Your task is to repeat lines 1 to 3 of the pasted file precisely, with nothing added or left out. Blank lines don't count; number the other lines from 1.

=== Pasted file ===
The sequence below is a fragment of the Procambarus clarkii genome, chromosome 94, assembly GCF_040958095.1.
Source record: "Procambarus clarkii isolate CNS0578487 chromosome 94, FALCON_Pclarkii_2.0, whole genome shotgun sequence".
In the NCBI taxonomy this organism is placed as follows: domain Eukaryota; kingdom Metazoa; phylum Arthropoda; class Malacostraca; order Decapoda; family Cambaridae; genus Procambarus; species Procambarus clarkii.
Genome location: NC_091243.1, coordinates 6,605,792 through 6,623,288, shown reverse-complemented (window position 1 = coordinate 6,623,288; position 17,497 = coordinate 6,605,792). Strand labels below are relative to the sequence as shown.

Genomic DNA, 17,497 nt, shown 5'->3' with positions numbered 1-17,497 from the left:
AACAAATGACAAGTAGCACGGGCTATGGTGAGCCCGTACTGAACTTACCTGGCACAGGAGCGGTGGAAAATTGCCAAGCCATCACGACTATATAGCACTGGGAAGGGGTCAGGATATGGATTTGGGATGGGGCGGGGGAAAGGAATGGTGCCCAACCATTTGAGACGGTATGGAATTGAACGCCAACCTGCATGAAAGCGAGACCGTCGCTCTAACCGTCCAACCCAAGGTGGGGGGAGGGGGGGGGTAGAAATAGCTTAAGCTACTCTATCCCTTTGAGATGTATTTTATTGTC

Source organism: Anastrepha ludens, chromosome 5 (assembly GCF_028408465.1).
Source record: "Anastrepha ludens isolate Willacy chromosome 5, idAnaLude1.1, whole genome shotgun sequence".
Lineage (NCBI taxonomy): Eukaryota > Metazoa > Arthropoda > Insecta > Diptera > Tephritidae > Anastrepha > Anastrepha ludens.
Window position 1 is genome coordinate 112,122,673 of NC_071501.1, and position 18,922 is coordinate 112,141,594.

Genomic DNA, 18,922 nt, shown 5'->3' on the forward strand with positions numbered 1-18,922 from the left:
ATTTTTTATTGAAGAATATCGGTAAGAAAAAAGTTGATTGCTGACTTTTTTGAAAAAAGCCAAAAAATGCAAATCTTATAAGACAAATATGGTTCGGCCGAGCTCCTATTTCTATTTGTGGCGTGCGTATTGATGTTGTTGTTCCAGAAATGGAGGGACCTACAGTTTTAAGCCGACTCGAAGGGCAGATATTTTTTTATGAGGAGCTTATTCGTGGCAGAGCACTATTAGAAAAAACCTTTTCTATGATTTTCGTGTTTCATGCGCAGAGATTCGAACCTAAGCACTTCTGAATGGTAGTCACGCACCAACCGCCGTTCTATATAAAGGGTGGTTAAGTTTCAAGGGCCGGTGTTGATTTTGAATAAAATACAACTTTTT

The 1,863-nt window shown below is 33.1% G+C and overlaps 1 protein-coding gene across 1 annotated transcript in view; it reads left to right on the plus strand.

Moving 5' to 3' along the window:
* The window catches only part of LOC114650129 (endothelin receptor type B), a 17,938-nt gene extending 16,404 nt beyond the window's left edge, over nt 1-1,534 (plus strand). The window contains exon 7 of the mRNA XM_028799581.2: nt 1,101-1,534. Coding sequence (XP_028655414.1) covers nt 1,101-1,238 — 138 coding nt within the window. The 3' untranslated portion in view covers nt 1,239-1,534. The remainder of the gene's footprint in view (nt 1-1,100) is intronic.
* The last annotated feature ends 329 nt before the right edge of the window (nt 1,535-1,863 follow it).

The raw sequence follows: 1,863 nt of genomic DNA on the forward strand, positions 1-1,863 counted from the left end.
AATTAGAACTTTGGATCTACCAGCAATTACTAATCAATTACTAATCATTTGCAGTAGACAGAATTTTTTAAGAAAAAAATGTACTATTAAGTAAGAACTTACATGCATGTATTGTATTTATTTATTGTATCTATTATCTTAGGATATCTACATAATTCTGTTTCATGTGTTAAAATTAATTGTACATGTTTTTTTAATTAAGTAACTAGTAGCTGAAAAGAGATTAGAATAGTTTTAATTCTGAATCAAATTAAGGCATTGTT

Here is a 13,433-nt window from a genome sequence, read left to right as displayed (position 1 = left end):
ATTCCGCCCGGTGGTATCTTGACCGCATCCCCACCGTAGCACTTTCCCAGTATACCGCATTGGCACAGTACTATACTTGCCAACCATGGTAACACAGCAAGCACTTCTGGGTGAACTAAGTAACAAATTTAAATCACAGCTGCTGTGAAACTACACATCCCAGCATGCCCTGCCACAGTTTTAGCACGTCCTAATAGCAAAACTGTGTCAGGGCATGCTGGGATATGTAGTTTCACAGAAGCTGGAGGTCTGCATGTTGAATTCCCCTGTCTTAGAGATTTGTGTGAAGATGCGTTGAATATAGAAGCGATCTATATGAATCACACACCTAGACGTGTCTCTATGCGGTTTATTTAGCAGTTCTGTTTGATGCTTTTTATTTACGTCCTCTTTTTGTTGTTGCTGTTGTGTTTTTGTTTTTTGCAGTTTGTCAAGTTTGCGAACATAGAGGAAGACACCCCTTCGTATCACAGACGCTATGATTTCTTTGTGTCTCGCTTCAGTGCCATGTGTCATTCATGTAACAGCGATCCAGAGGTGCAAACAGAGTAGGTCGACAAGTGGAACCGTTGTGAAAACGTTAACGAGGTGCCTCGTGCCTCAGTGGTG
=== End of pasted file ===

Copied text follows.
The sequence below is a fragment of the Procambarus clarkii genome, chromosome 94, assembly GCF_040958095.1.
Source record: "Procambarus clarkii isolate CNS0578487 chromosome 94, FALCON_Pclarkii_2.0, whole genome shotgun sequence".
In the NCBI taxonomy this organism is placed as follows: domain Eukaryota; kingdom Metazoa; phylum Arthropoda; class Malacostraca; order Decapoda; family Cambaridae; genus Procambarus; species Procambarus clarkii.